Can existing technology make railroad crossings safer?

More than 270 people are killed at railroad crossings each year, including six on Metro-North trains this year. U.S. Sen. Richard Blumenthal of Connecticut says technology exists to prevent more deaths.

Earlier this year, a Harlem Line train crashed into an SUV in Valhalla, N.Y., killing five people on the train and the SUV’s driver. In 2012, a Danbury Branch train collided with a car in West Redding, killing the car’s driver and a passenger. There were also two other local derailments in the past few years.

And on Tuesday of this week, a passenger train in California hit a truck at a ground-level crossing and critically injured a few people on the train.

Blumenthal, a Democrat, is proposing a bill for more funding to make improvements to rail safety, something he recently spoke about with editors of Hersam Acorn Newspapers.

Rail-grade (or ground-level) crossing accidents reflect more than 2,000 crashes and collisions every year in the United States, he said, including more than 1,000 injuries and an average of 273 deaths.

Waterbury Branch crossings

Connecticut’s main New Haven Line does not have any rail-grade crossings — where cars travel over the tracks — but its spur lines of New Canaan, Danbury and Waterbury do have rail-grade crossings. The Waterbury Branch includes the Derby train station that serves Shelton.

“The important point is, they’re preventable,” Blumenthal said. “Every three hours, a train hits a pedestrian or a car at one of these rail-grade crossings.

"Now, half of those rail grade crossings are passive, which is to say they have no gates coming down, no bells, no warning lights; they simply have a stop sign — a passive warning,” he said.

Many of these passive crossings are at freight crossings in the Midwest.

Distance, visibility, lighting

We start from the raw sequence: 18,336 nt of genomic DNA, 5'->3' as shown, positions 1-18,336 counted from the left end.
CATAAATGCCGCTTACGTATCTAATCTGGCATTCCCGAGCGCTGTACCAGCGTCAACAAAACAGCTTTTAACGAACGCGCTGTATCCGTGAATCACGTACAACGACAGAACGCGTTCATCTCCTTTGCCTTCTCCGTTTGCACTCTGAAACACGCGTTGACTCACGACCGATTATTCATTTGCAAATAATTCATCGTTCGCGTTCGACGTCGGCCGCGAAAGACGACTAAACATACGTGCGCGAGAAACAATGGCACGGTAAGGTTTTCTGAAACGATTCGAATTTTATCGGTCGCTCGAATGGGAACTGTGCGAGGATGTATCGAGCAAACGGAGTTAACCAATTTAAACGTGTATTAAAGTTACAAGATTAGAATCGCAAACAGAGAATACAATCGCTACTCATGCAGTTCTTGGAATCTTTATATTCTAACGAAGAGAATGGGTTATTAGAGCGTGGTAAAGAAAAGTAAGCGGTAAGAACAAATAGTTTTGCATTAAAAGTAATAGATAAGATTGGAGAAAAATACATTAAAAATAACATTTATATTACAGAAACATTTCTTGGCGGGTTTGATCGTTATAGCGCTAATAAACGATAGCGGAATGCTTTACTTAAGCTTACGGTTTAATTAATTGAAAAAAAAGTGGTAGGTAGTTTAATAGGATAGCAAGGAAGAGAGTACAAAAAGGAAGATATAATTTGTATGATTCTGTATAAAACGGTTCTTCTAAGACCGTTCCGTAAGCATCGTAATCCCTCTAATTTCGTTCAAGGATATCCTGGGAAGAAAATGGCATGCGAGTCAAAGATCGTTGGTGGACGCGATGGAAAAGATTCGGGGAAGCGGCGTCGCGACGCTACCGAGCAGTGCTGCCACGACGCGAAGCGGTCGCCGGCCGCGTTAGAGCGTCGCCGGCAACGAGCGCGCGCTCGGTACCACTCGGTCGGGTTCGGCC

Blumenthal said increasing safety through engineering, education and enforcement should help prevent accidents like the one in Valhalla on Feb. 3.

With engineering, Blumenthal said there could be more distance between tracks and crossing gates, better visibility, better lighting, and better warning to trains.

People should also be educated on the engineering and technology.
Blumenthal visited the Valhalla train crossing where a woman’s vehicle was stuck between the crossing gates and then was hit by an oncoming commuter train. The woman in the vehicle and five passengers on the train were killed.

While visiting the site with a National Transportation Safety Board member, Blumenthal asked what could that woman driver have done.

“He said if she had backed up, the gate would’ve released. Until that moment, I had no idea myself,” Blumenthal said.

Using technology from the 1800s

Blumenthal said there is a variety of technology available, but most of the technology railroads now use was invented in 1872.

Under his bill, Positive Train Control (PTC) would be an added improvement to technology. PTC is described as a kind of GPS for trains and part of the system would enable automatic slowing down or stopping of trains if they’re going too fast at certain points on the track, Blumenthal said.

A similar concept would be used to slow down the train if something was on the tracks, he said.

“If the train is slowed because of a person being on the tracks, a life is saved. It may be well worth the cost,” Blumenthal said.

Blumenthal and U.S. Sen. Charles Schumer, a New York Democrat, plan to introduce this bill later this year.

Enforcement vs. ‘beat the gate’

Blumenthal said enforcement also needs to be taken. “The Federal Railroad Administration says 95% of these rail-grade crossing collisions occur because of driver error,” he said.

A suggestion he had to deter some driver error would be to install the kind of cameras used at toll booths that can record if someone goes through the warning bells. If someone goes through the warning bells and tries to “beat the gate,” they would get a significant penalty.

"People would be deterred pretty quickly from trying to beat the gate — not everyone, which is why [we need] engineering, education, enforcement, the three E’s as we call them,” he said.

Putting safety first

“Safety has to come first. Investment in safety and reliability has to match the need and of course I want to emphasize, on-time performance is not conflicting with safety,” he said.
Trust and confidence are key words Blumenthal said he wants riders to have in taking the train.

“Because ultimately those riders will use the railroad, increase ridership. They’ll enable more revenue for the railroad. They’ll also encourage and enable more investment with those revenues, so it’s a virtuous cycle,” Blumenthal said.

Kaitlin Bradshaw is editor of The Redding Pilot, another Hersam Acorn newspaper and website.